Parts of Greenpoint feel mellow, maybe even suburban, and personally that is one of the things I love about it. But this is something of an illusion. Greenpoint is part of the big city and shares its industrial history. Greenpoint still has an industrial zone which lines the waterfront along the East River and Newtown Creek. A street called "Monitor" runs past a statue representing the USS Monitor, the famous ironclad ship built on the Greenpoint waterfront which helped the Union win the war. On a less uplifting note the Greenpoint Oil Spill is still around. It is the largest of several chemical spills in the area.
The Java St. garden site is not on top of any particular chemical spill. The fact that some plants are growing there now suggests that the soil is not irredeemably toxic. Good! But this does not mean that the soil is clean or particularly safe for planting. Surely we would not want to plant carrots or potatoes in soil with a high lead content even if they were capable of growing there!
In general we would like to have as few toxins as possible in the soil, but in practice we have to work with specifics. We need to know exactly what kinds and quantities of toxins we are dealing with and we need to have specific targets for the reduction of these toxins.
One of the first things we did when this project started was to take a soil sample from the plot and sent it to Brooklyn College for analysis. This week we received the results of that analysis. We now have a good idea of the concentration in parts per million (ppm) of toxic heavy metals (e.g. arsenic) and metallic nutrients (e.g. calcium) in the soil.
|This is not helping|
It appears that 59 Java contains acceptable levels of several heavy metals but has a bit more chromium (38ppm) than the objective (36ppm). While the lead levels (299ppm) on the plot are below the objective for residential use (400ppm), lead levels below 100ppm are recommended for growing fruits and vegetables. We should probably aim for the latter even though we might well decide to grow food crops in raised beds.
So now what can we do about this? We will not remove and replace the topsoil. That would be expensive, not to mention wasteful. The best answer for a small community garden like 59 Java would appear to be phytoremediation. This refers to planting species which can absorb toxins from the soil and render them harmless in various ways. Some plants (or their associated microbes/fungi) can convert certain toxins to less harmful forms. Some can absorb and release volatile contaminants (e.g. benzene) as gases. What we want are plants which will store toxic heavy metals within them, rendering the toxins harmless. Depending on the plant these may be removed so as to remove heavy metals from the site, or left in place to simply lock the heavy metals away.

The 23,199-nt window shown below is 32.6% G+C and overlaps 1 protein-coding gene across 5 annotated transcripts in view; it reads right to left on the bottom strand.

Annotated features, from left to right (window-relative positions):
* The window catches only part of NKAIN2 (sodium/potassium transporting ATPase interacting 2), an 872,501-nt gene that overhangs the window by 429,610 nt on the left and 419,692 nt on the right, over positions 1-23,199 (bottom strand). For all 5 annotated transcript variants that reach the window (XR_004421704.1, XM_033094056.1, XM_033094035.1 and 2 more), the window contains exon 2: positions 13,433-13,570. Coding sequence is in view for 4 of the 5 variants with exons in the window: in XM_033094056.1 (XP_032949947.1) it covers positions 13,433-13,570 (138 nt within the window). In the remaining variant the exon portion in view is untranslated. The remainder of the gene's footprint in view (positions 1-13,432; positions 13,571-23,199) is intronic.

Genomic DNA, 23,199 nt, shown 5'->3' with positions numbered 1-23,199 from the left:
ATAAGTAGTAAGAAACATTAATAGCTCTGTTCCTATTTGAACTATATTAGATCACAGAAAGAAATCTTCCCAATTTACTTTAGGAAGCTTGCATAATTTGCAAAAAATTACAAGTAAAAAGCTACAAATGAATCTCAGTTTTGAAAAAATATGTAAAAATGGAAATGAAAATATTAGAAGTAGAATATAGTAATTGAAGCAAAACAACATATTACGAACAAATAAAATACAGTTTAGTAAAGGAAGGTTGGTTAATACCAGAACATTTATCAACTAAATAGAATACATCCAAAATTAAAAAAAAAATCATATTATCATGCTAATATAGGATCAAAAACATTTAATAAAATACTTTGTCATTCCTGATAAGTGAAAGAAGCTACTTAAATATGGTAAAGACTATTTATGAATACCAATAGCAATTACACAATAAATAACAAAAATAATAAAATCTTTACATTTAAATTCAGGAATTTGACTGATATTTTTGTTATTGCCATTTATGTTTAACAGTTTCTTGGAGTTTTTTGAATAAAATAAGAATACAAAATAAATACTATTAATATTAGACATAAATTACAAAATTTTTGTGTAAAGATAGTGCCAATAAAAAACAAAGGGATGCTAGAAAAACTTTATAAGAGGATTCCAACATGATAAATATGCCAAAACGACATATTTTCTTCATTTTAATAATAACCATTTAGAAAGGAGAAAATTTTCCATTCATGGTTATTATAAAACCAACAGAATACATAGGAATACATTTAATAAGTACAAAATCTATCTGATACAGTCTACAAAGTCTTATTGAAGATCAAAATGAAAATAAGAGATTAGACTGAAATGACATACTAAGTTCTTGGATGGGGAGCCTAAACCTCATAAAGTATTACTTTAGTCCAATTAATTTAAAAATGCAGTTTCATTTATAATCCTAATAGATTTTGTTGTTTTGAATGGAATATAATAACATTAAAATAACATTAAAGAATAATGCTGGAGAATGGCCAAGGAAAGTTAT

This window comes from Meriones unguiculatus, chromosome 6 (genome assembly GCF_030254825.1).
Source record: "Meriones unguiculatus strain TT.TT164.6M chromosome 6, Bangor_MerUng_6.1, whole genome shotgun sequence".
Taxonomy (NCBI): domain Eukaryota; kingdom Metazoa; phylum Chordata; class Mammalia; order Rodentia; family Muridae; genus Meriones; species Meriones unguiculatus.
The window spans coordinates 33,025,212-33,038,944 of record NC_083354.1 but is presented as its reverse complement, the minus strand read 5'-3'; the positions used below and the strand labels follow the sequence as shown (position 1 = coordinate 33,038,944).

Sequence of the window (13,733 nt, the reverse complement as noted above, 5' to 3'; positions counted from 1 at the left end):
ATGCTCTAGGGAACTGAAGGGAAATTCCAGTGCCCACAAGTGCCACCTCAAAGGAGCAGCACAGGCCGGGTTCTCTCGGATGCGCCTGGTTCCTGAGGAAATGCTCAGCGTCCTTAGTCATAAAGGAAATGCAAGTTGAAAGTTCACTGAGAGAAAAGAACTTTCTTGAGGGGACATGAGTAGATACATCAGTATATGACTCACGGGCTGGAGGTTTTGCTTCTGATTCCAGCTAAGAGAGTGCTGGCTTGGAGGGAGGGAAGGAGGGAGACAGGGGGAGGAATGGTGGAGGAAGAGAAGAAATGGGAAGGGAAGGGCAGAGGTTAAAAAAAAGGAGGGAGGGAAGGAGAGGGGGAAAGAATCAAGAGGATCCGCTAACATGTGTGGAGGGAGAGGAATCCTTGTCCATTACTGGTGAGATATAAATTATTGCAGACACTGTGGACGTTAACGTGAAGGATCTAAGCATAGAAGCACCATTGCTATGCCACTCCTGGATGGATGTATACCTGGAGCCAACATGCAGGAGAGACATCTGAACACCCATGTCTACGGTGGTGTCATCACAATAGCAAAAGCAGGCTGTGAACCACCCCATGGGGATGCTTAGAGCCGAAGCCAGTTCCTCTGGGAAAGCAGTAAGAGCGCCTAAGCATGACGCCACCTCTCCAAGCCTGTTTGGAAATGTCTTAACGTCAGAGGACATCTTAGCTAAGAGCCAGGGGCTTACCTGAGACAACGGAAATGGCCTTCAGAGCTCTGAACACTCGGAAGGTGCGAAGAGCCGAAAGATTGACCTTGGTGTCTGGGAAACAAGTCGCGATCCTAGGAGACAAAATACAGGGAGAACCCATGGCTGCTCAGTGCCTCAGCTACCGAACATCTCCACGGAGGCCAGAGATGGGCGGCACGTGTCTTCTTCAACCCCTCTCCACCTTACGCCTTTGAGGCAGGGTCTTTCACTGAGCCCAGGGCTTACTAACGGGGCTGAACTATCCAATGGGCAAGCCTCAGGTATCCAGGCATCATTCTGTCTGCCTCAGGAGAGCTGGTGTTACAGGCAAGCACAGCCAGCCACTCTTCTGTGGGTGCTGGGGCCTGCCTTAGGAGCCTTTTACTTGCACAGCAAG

For now our plan is to plant poplar trees and sunflowers. Both have been shown to take up toxic heavy metals from soil. The former will likely remain a permanent fixture of the garden. Poplar trees grow quickly and will pull a lot of those heavy metals out of the soil. Sunflowers also absorb heavy metals but can easily be removed. Perhaps visitors will be allowed to take a cut sunflower home? Both the poplar and sunflower will need to be pruned and will drop leaves and petals. All of these clippings can be removed.
The downside of this approach is that nutrients are also removed from the site when plant matter is removed. However it is relatively easy to add these back in. We can apply fertilizer to the garden or add potting soil. Perhaps we can add compost? We are currently looking into the possibility of either composting at the site or taking in compost from elsewhere.
The best thing about phytoremediation is that it does not make the place look like a construction project. Those sunflowers and poplar trees will contribute to the beauty of the garden. We can clean the soil and start growing the garden at the same time! We just have to be a little bit clever about it.